Enzimatic Vitreolysis: Surgical Findings in Unsuccessful Cases




Pharmacologic vitreolysis with ocriplasmin is an effective nonsurgical treatment option for vitreomacular traction (VMT). Ocriplasmin is a truncated plasmin derivative approved as an intravitreal drug for release of focal vitreomacular tractions (<1500 μm), when accompanied by visual symptoms, and/ or closure of macular holes (MH) <400 μm. Although few complications have been reported, a few authors state on the unpredictability of the results of this treatment. The MIVI-TRUST study report ed release of VMT in 26,5% of cases and MH closure in 40.6%. Following commercial availability of ocriplasmin, several clinical series have been published which offer “real-world” clinical outcomes with pharmacologic vitreolysis and provide additional insights regarding patient selection. Causes for failure remain to be understood and we seek to find answers. The authors present their experience with ocriplasmin and surgical findings in cases of failure.


We reviewed all cases injected with Jetrea® over the last 2 years, and surgical outcomes of patients submitted to vitrectomy after unsuccessful therapy.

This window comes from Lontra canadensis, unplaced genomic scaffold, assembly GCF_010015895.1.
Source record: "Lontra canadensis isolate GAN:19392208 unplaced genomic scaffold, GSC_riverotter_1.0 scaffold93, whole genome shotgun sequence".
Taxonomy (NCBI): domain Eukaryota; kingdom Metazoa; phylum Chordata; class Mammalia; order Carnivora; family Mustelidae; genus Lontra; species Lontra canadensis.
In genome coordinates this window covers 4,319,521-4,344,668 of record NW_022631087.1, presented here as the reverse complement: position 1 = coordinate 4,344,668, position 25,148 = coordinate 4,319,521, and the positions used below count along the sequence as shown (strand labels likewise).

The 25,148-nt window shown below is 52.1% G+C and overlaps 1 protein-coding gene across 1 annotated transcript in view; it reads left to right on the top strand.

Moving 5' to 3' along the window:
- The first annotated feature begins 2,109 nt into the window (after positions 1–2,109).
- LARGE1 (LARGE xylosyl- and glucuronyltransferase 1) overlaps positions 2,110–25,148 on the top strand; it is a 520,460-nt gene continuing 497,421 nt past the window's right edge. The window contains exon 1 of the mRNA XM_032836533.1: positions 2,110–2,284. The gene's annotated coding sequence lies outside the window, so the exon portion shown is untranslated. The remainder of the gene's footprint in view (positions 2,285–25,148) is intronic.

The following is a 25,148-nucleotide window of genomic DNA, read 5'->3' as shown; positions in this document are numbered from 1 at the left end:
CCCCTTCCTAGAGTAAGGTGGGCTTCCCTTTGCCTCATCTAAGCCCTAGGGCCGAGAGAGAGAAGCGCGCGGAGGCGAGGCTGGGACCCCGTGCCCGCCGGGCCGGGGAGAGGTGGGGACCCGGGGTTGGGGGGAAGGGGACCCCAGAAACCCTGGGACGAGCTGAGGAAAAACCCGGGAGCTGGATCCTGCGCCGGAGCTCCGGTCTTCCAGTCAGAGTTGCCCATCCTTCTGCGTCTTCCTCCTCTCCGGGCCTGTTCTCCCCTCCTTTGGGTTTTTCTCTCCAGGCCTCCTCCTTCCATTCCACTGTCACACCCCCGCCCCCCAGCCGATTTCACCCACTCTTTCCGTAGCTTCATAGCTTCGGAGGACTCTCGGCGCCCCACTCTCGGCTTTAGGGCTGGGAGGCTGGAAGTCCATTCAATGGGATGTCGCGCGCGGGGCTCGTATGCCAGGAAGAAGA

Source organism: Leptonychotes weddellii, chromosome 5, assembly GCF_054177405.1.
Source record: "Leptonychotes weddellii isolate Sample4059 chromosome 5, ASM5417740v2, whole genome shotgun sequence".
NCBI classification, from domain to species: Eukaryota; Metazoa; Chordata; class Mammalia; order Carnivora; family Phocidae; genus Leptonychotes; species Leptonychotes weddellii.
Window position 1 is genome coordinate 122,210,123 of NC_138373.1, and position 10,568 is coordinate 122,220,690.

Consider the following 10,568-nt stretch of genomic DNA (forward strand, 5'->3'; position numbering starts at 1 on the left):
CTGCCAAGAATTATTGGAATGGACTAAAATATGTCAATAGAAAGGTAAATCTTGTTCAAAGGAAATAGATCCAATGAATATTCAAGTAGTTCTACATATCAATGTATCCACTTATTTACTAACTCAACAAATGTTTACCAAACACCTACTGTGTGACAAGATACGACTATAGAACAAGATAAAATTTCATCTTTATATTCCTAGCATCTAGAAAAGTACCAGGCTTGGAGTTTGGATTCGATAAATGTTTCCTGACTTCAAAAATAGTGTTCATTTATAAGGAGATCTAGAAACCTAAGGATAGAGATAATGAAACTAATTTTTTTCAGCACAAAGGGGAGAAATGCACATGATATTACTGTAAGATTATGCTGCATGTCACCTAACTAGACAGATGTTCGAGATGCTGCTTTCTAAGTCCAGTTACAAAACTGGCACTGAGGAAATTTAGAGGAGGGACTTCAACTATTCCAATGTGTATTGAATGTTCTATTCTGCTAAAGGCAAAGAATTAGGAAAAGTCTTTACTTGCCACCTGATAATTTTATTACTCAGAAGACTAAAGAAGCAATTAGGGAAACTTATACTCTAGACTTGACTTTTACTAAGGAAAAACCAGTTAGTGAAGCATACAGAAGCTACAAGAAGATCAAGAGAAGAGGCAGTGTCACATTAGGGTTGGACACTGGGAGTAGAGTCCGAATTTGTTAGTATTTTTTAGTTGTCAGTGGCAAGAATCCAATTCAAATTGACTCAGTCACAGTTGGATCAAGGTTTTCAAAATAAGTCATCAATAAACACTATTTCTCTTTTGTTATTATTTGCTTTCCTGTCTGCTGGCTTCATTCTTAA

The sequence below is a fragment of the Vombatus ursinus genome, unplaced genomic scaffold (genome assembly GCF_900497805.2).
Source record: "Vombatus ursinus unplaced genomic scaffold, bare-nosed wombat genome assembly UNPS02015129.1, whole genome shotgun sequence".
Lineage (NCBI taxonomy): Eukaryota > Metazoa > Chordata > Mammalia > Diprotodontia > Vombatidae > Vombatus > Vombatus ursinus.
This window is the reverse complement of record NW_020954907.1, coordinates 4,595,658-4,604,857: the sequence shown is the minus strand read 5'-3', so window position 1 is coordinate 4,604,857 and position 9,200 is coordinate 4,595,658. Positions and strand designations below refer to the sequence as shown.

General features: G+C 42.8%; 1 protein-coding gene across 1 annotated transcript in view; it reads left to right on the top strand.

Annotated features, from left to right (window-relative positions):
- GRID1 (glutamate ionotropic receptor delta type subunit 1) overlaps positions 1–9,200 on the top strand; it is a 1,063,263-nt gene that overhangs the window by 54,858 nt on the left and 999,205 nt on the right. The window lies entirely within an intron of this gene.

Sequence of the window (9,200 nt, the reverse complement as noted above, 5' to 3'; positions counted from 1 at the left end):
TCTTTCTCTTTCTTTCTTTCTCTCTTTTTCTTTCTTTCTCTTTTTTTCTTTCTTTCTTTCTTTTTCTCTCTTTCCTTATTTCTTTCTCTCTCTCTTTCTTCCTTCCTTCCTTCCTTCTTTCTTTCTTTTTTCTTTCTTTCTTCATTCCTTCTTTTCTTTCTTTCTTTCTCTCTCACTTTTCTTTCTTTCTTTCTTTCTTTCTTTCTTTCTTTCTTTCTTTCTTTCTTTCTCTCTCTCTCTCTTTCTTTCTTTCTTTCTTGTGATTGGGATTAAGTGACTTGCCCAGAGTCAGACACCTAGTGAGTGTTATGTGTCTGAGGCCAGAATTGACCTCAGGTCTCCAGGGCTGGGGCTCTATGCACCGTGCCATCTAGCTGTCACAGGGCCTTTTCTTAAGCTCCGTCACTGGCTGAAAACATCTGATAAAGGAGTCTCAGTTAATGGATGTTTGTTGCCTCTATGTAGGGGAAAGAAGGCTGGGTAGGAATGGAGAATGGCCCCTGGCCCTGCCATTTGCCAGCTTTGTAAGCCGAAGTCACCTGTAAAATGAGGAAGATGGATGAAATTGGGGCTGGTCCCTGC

We injected ocriplasmin in 16 eyes of 15 patients with VMT, 3 of which had a medium MH and 1 a small MH. We achieved VMT release in 7 patients (43,75%), but no MH closure. 6 cases of VMT and all MH cases were vitrectomized. All cases had similar surgical findings: an anomalous and incomplete posterior vitreous detachment, multiple layers of vitreous cortex and strong adhesion between the vitreous and both the macula and optic disc. To remove the posterior vitreous cortex, high suction was needed.


Our experience is in line with recent reviews on the good prognostic factors for enzymatic vitreolysis. Based on our surgical experience we hypothesize that our findings are probably compatible with the presence of anomalous posterior vitreous cortex and vitreoschisis. Our findings illustrate the need to better understand vitreoretinal interface in these patients and OCT currently provides the best structural images. Future in vivo studies with High-Resolution OCT (HR-SD-OCT) may be the key to clarify the pathophysiology of the vitreoretinal disorders.



David Martins
Setubal, Portugal
Email : drdavidmartins@hotmail.com
Cell Phone: +351964029156
Work Phone: +351265549000